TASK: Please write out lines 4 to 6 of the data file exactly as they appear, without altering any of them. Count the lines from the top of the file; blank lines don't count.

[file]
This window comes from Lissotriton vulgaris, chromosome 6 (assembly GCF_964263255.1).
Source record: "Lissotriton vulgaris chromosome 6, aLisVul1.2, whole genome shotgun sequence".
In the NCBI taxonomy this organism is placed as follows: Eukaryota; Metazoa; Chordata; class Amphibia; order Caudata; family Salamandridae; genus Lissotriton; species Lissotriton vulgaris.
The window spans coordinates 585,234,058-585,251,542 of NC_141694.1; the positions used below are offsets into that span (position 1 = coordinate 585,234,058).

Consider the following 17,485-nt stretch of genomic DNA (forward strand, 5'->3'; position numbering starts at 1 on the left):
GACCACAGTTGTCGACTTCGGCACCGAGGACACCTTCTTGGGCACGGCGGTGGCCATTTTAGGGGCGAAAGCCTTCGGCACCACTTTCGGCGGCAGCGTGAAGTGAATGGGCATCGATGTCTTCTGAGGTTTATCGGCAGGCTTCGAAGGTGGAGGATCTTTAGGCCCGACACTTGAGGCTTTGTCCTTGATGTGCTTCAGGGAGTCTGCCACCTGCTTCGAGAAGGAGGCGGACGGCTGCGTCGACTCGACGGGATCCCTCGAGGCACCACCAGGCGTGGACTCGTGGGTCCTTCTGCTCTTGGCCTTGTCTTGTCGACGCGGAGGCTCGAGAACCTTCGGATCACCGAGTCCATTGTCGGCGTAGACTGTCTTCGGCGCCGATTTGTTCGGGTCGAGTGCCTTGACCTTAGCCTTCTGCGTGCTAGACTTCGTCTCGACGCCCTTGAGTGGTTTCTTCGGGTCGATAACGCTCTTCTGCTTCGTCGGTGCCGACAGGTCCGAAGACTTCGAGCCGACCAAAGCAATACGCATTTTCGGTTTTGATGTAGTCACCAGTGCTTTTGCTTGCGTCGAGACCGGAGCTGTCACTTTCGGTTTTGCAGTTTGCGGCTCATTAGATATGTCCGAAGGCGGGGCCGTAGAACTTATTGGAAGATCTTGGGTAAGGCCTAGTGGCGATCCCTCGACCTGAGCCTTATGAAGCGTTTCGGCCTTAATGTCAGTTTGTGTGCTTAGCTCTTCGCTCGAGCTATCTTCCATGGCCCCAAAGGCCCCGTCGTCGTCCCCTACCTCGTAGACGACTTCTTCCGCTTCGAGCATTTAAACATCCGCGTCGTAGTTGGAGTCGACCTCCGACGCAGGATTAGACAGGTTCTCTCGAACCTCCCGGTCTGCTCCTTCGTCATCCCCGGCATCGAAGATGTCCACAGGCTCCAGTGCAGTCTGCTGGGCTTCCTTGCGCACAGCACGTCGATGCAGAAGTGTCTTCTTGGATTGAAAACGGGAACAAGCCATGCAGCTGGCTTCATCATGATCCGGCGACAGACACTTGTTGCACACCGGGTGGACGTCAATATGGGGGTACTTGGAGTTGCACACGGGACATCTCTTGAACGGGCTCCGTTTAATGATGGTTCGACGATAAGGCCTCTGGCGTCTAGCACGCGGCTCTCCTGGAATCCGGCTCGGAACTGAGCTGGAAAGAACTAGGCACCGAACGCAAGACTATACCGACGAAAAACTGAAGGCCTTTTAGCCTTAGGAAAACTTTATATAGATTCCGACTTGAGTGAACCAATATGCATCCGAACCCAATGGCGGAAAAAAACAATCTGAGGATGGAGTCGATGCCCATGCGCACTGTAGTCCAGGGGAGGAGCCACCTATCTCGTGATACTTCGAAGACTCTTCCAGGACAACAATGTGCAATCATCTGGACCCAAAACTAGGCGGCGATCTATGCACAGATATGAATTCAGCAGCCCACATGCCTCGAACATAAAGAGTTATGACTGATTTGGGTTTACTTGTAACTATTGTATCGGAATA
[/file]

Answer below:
The window spans coordinates 585,234,058-585,251,542 of NC_141694.1; the positions used below are offsets into that span (position 1 = coordinate 585,234,058).

Consider the following 17,485-nt stretch of genomic DNA (forward strand, 5'->3'; position numbering starts at 1 on the left):
GACCACAGTTGTCGACTTCGGCACCGAGGACACCTTCTTGGGCACGGCGGTGGCCATTTTAGGGGCGAAAGCCTTCGGCACCACTTTCGGCGGCAGCGTGAAGTGAATGGGCATCGATGTCTTCTGAGGTTTATCGGCAGGCTTCGAAGGTGGAGGATCTTTAGGCCCGACACTTGAGGCTTTGTCCTTGATGTGCTTCAGGGAGTCTGCCACCTGCTTCGAGAAGGAGGCGGACGGCTGCGTCGACTCGACGGGATCCCTCGAGGCACCACCAGGCGTGGACTCGTGGGTCCTTCTGCTCTTGGCCTTGTCTTGTCGACGCGGAGGCTCGAGAACCTTCGGATCACCGAGTCCATTGTCGGCGTAGACTGTCTTCGGCGCCGATTTGTTCGGGTCGAGTGCCTTGACCTTAGCCTTCTGCGTGCTAGACTTCGTCTCGACGCCCTTGAGTGGTTTCTTCGGGTCGATAACGCTCTTCTGCTTCGTCGGTGCCGACAGGTCCGAAGACTTCGAGCCGACCAAAGCAATACGCATTTTCGGTTTTGATGTAGTCACCAGTGCTTTTGCTTGCGTCGAGACCGGAGCTGTCACTTTCGGTTTTGCAGTTTGCGGCTCATTAGATATGTCCGAAGGCGGGGCCGTAGAACTTATTGGAAGATCTTGGGTAAGGCCTAGTGGCGATCCCTCGACCTGAGCCTTATGAAGCGTTTCGGCCTTAATGTCAGTTTGTGTGCTTAGCTCTTCGCTCGAGCTATCTTCCATGGCCCCAAAGGCCCCGTCGTCGTCCCCTACCTCGTAGACGACTTCTTCCGCTTCGAGCATTTAAACATCCGCGTCGTAGTTGGAGTCGACCTCCGACGCAGGATTAGACAGGTTCTCTCGAACCTCCCGGTCTGCTCCTTCGTCATCCCCGGCATCGAAGATGTCCACAGGCTCCAGTGCAGTCTGCTGGGCTTCCTTGCGCACAGCACGTCGATGCAGAAGTGTCTTCTTGGATTGAAAACGGGAACAAGCCATGCAGCTGGCTTCATCATGATCCGGCGACAGACACTTGTTGCACACCGGGTGGACGTCAATATGGGGGTACTTGGAGTTGCACACGGGACATCTCTTGAACGGGCTCCGTTTAATGATGGTTCGACGATAAGGCCTCTGGCGTCTAGCACGCGGCTCTCCTGGAATCCGGCTCGGAACTGAGCTGGAAAGAACTAGGCACCGAACGCAAGACTATACCGACGAAAAACTGAAGGCCTTTTAGCCTTAGGAAAACTTTATATAGATTCCGACTTGAGTGAACCAATATGCATCCGAACCCAATGGCGGAAAAAAACAATCTGAGGATGGAGTCGATGCCCATGCGCACTGTAGTCCAGGGGAGGAGCCACCTATCTCGTGATACTTCGAAGACTCTTCCAGGACAACAATGTGCAATCATCTGGACCCAAAACTAGGCGGCGATCTATGCACAGATATGAATTCAGCAGCCCACATGCCTCGAACATAAAGAGTTATGACTGATTTGGGTTTACTTGTAACTATTGTATCGGAATA